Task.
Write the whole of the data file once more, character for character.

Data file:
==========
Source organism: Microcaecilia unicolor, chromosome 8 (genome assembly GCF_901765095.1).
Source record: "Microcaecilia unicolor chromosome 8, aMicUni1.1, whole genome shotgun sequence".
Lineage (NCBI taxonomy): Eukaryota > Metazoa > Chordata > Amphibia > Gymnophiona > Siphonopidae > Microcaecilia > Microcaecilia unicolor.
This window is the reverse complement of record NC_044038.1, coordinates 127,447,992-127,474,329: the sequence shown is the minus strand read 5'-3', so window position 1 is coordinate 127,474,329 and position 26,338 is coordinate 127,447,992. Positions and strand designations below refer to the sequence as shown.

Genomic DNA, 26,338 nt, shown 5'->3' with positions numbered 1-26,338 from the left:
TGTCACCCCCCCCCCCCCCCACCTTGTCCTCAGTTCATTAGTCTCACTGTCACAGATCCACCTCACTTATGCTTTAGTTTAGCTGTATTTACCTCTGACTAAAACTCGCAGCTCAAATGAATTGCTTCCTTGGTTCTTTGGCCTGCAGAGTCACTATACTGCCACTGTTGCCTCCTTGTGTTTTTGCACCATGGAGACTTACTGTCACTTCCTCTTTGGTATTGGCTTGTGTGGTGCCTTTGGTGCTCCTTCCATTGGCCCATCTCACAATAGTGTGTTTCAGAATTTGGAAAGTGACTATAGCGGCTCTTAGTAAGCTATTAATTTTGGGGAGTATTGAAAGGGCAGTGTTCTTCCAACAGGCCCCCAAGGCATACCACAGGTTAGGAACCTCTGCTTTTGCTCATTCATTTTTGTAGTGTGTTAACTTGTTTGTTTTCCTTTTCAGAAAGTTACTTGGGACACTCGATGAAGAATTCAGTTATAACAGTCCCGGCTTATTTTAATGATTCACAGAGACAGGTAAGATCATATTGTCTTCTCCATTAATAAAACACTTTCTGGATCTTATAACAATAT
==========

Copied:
Source organism: Microcaecilia unicolor, chromosome 8 (genome assembly GCF_901765095.1).
Source record: "Microcaecilia unicolor chromosome 8, aMicUni1.1, whole genome shotgun sequence".
Lineage (NCBI taxonomy): Eukaryota > Metazoa > Chordata > Amphibia > Gymnophiona > Siphonopidae > Microcaecilia > Microcaecilia unicolor.
This window is the reverse complement of record NC_044038.1, coordinates 127,447,992-127,474,329: the sequence shown is the minus strand read 5'-3', so window position 1 is coordinate 127,474,329 and position 26,338 is coordinate 127,447,992. Positions and strand designations below refer to the sequence as shown.

Genomic DNA, 26,338 nt, shown 5'->3' with positions numbered 1-26,338 from the left:
TGTCACCCCCCCCCCCCCCCACCTTGTCCTCAGTTCATTAGTCTCACTGTCACAGATCCACCTCACTTATGCTTTAGTTTAGCTGTATTTACCTCTGACTAAAACTCGCAGCTCAAATGAATTGCTTCCTTGGTTCTTTGGCCTGCAGAGTCACTATACTGCCACTGTTGCCTCCTTGTGTTTTTGCACCATGGAGACTTACTGTCACTTCCTCTTTGGTATTGGCTTGTGTGGTGCCTTTGGTGCTCCTTCCATTGGCCCATCTCACAATAGTGTGTTTCAGAATTTGGAAAGTGACTATAGCGGCTCTTAGTAAGCTATTAATTTTGGGGAGTATTGAAAGGGCAGTGTTCTTCCAACAGGCCCCCAAGGCATACCACAGGTTAGGAACCTCTGCTTTTGCTCATTCATTTTTGTAGTGTGTTAACTTGTTTGTTTTCCTTTTCAGAAAGTTACTTGGGACACTCGATGAAGAATTCAGTTATAACAGTCCCGGCTTATTTTAATGATTCACAGAGACAGGTAAGATCATATTGTCTTCTCCATTAATAAAACACTTTCTGGATCTTATAACAATAT